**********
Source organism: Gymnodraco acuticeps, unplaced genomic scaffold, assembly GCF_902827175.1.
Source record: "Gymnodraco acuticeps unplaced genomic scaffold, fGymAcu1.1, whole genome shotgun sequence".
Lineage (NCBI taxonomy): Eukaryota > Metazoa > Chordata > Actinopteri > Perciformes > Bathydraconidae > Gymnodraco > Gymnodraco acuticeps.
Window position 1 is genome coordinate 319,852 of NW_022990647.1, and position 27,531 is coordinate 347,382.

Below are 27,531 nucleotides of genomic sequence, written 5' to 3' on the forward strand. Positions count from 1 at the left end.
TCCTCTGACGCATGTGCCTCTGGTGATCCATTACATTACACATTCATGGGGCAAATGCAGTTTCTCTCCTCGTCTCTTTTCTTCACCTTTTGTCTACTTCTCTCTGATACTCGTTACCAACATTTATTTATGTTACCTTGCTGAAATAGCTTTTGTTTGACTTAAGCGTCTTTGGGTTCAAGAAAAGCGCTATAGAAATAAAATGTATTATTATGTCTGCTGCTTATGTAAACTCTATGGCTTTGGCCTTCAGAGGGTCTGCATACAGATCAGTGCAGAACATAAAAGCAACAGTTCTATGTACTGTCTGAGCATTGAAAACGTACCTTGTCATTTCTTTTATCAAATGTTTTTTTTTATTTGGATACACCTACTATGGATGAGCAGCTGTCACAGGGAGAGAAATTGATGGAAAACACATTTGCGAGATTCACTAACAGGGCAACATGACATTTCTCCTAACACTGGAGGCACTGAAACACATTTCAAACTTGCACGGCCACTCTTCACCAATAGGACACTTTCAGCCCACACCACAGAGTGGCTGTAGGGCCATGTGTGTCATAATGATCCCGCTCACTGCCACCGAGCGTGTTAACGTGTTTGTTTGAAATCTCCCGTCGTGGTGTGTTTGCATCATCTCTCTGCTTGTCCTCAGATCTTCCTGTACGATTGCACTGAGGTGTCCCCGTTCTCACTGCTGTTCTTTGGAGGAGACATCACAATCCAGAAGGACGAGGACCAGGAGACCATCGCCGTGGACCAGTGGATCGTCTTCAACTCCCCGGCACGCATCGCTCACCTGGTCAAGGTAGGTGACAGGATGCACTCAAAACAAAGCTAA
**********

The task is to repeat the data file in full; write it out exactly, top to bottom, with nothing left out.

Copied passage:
Source organism: Gymnodraco acuticeps, unplaced genomic scaffold, assembly GCF_902827175.1.
Source record: "Gymnodraco acuticeps unplaced genomic scaffold, fGymAcu1.1, whole genome shotgun sequence".
Lineage (NCBI taxonomy): Eukaryota > Metazoa > Chordata > Actinopteri > Perciformes > Bathydraconidae > Gymnodraco > Gymnodraco acuticeps.
Window position 1 is genome coordinate 319,852 of NW_022990647.1, and position 27,531 is coordinate 347,382.

Below are 27,531 nucleotides of genomic sequence, written 5' to 3' on the forward strand. Positions count from 1 at the left end.
TCCTCTGACGCATGTGCCTCTGGTGATCCATTACATTACACATTCATGGGGCAAATGCAGTTTCTCTCCTCGTCTCTTTTCTTCACCTTTTGTCTACTTCTCTCTGATACTCGTTACCAACATTTATTTATGTTACCTTGCTGAAATAGCTTTTGTTTGACTTAAGCGTCTTTGGGTTCAAGAAAAGCGCTATAGAAATAAAATGTATTATTATGTCTGCTGCTTATGTAAACTCTATGGCTTTGGCCTTCAGAGGGTCTGCATACAGATCAGTGCAGAACATAAAAGCAACAGTTCTATGTACTGTCTGAGCATTGAAAACGTACCTTGTCATTTCTTTTATCAAATGTTTTTTTTTATTTGGATACACCTACTATGGATGAGCAGCTGTCACAGGGAGAGAAATTGATGGAAAACACATTTGCGAGATTCACTAACAGGGCAACATGACATTTCTCCTAACACTGGAGGCACTGAAACACATTTCAAACTTGCACGGCCACTCTTCACCAATAGGACACTTTCAGCCCACACCACAGAGTGGCTGTAGGGCCATGTGTGTCATAATGATCCCGCTCACTGCCACCGAGCGTGTTAACGTGTTTGTTTGAAATCTCCCGTCGTGGTGTGTTTGCATCATCTCTCTGCTTGTCCTCAGATCTTCCTGTACGATTGCACTGAGGTGTCCCCGTTCTCACTGCTGTTCTTTGGAGGAGACATCACAATCCAGAAGGACGAGGACCAGGAGACCATCGCCGTGGACCAGTGGATCGTCTTCAACTCCCCGGCACGCATCGCTCACCTGGTCAAGGTAGGTGACAGGATGCACTCAAAACAAAGCTAA